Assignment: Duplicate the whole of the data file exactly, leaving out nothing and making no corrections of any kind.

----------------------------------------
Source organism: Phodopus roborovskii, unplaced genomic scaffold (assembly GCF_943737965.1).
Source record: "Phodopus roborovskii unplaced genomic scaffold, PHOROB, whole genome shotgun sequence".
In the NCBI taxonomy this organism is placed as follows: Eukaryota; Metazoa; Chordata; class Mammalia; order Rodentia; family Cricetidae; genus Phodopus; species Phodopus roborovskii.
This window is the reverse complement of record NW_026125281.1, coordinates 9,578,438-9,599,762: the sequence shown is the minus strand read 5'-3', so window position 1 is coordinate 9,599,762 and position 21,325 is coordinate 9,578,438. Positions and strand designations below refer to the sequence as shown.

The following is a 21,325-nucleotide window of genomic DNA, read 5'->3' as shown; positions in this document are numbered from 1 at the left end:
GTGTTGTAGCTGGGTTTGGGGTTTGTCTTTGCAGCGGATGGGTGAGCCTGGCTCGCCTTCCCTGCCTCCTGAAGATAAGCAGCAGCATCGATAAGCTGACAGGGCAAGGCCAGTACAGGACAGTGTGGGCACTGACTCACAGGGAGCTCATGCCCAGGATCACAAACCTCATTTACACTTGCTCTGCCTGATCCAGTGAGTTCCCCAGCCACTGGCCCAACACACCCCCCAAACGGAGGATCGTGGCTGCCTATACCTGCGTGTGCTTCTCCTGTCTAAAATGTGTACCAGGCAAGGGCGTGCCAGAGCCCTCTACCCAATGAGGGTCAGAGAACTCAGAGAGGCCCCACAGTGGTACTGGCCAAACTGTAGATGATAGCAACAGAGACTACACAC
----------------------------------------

Source organism: Phodopus roborovskii, unplaced genomic scaffold (assembly GCF_943737965.1).
Source record: "Phodopus roborovskii unplaced genomic scaffold, PHOROB, whole genome shotgun sequence".
In the NCBI taxonomy this organism is placed as follows: Eukaryota; Metazoa; Chordata; class Mammalia; order Rodentia; family Cricetidae; genus Phodopus; species Phodopus roborovskii.
This window is the reverse complement of record NW_026125281.1, coordinates 9,578,438-9,599,762: the sequence shown is the minus strand read 5'-3', so window position 1 is coordinate 9,599,762 and position 21,325 is coordinate 9,578,438. Positions and strand designations below refer to the sequence as shown.

The following is a 21,325-nucleotide window of genomic DNA, read 5'->3' as shown; positions in this document are numbered from 1 at the left end:
GTGTTGTAGCTGGGTTTGGGGTTTGTCTTTGCAGCGGATGGGTGAGCCTGGCTCGCCTTCCCTGCCTCCTGAAGATAAGCAGCAGCATCGATAAGCTGACAGGGCAAGGCCAGTACAGGACAGTGTGGGCACTGACTCACAGGGAGCTCATGCCCAGGATCACAAACCTCATTTACACTTGCTCTGCCTGATCCAGTGAGTTCCCCAGCCACTGGCCCAACACACCCCCCAAACGGAGGATCGTGGCTGCCTATACCTGCGTGTGCTTCTCCTGTCTAAAATGTGTACCAGGCAAGGGCGTGCCAGAGCCCTCTACCCAATGAGGGTCAGAGAACTCAGAGAGGCCCCACAGTGGTACTGGCCAAACTGTAGATGATAGCAACAGAGACTACACAC